His traveling companions are not reindeer, but husky dogs, and they are hitched not in pairs along a gangline but in a fan pattern, Arctic-style, for there are no trees to get caught up on and few if any established trails to follow; the dogs spread out and run as a pack, which allows them to choose their own footing and probably feels more natural to them. His sleigh is light and flexible, as well-adapted to the conditions as the dogs that pull it.

I believe, based on excellent presents I have received over the years, that he is in fact a falconer. He flies a gyr, of course, at ptarmigan and Arctic hares. Its jesses are sealskin, its bells silver Pakistani ones acquired in the course of the old gentleman's travels. (Somehow I don't think he uses telemetry, trusting instead to his senses and the openness of the terrain to locate his hawk after a long flight.) When game is flushed, and only then, he does yell "Ho! Ho! Ho!" Otherwise, as befits a man who has spent half his life in close quarters in a small village, and the other half alone in the wilderness with his dogs and hawk, he is soft-spoken, his voice barely rising above a whisper, which might give strangers the impression that he is shy when in fact he is merely self-contained.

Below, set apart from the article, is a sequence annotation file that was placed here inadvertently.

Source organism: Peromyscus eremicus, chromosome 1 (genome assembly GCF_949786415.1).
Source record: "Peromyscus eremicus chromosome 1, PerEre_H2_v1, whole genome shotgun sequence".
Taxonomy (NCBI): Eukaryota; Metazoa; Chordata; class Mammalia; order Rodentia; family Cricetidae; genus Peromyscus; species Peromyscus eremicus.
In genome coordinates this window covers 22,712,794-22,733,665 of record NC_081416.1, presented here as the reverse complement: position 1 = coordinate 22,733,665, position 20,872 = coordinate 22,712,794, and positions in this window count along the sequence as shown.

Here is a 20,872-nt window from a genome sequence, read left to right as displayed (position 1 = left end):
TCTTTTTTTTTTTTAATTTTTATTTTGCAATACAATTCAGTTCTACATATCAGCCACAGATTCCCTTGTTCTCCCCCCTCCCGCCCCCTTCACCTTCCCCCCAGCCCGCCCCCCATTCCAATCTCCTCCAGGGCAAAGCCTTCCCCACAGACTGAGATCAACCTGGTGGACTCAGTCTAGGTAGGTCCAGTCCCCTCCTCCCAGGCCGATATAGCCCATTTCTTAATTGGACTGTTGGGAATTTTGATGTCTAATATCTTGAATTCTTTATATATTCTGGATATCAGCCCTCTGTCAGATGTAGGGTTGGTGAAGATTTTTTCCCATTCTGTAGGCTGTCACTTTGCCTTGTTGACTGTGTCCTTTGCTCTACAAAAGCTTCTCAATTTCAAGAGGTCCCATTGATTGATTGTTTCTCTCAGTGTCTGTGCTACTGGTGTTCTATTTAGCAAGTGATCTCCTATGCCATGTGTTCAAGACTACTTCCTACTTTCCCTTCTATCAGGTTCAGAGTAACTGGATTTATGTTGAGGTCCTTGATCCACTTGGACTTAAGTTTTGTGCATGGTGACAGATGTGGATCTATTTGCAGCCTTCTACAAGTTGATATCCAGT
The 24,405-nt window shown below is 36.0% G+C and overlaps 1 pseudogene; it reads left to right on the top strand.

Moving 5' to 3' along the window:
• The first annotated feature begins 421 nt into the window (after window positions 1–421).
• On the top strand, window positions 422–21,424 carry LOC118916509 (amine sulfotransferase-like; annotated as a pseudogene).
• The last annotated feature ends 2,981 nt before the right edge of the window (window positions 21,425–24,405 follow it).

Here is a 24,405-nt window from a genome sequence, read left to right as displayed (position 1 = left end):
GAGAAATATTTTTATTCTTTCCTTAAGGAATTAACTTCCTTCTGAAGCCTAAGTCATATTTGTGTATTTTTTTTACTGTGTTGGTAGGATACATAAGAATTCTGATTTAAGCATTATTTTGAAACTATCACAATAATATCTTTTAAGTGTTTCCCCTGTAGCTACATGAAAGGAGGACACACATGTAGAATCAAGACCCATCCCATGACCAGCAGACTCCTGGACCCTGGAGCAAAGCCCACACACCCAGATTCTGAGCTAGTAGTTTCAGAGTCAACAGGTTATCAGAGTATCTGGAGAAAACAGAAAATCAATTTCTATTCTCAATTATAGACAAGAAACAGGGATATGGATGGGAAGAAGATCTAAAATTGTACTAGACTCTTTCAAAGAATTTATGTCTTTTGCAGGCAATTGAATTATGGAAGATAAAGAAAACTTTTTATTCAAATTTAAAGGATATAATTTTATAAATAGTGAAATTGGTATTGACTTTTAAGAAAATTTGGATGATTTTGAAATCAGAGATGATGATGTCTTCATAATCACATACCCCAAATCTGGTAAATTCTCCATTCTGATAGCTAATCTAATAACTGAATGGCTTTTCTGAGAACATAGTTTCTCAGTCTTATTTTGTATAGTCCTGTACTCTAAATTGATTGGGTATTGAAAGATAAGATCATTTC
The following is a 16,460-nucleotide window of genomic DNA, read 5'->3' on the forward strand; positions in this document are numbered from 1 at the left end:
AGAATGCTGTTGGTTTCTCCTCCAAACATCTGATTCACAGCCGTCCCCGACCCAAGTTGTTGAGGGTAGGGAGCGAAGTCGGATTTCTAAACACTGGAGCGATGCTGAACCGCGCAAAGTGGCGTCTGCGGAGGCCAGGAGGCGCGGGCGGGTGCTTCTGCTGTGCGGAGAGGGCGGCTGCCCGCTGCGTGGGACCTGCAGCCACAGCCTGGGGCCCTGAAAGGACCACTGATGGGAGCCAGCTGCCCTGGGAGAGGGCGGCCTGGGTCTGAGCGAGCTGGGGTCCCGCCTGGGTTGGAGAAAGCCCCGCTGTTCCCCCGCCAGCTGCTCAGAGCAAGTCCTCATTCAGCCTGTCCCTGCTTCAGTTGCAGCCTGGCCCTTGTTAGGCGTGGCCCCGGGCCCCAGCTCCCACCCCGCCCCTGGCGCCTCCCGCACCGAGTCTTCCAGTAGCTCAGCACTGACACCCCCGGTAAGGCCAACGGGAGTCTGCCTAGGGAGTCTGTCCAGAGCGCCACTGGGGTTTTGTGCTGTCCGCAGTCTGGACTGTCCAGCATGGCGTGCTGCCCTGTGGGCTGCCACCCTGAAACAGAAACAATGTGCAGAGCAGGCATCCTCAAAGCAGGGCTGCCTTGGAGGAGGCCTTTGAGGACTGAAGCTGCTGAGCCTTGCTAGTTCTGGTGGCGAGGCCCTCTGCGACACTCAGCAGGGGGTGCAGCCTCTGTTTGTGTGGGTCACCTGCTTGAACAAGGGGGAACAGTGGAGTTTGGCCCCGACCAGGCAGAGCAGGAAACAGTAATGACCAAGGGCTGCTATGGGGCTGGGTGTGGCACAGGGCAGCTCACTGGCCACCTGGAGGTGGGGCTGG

As for his kindness and generosity, again I believe those are explained by the realities of village life in the Arctic, where everyone is interdependent and a hunter's good fortune is naturally shared with others. Our man travels more widely than his neighbours, into regions where his generosity is considered remarkable, but at home he is just a solid citizen—as I said, a man of standing in the village. On these travels, he is pleased to help the locals celebrate Christmas, or Eid, or Kwanzaa, but he personally celebrates the winter solstice, when somewhere on the other side of the world the sun stands still and then reverses course, heralding the climax of the long Arctic night and the welcome return of daylight. For a man who lives in the elements, it could hardly be otherwise.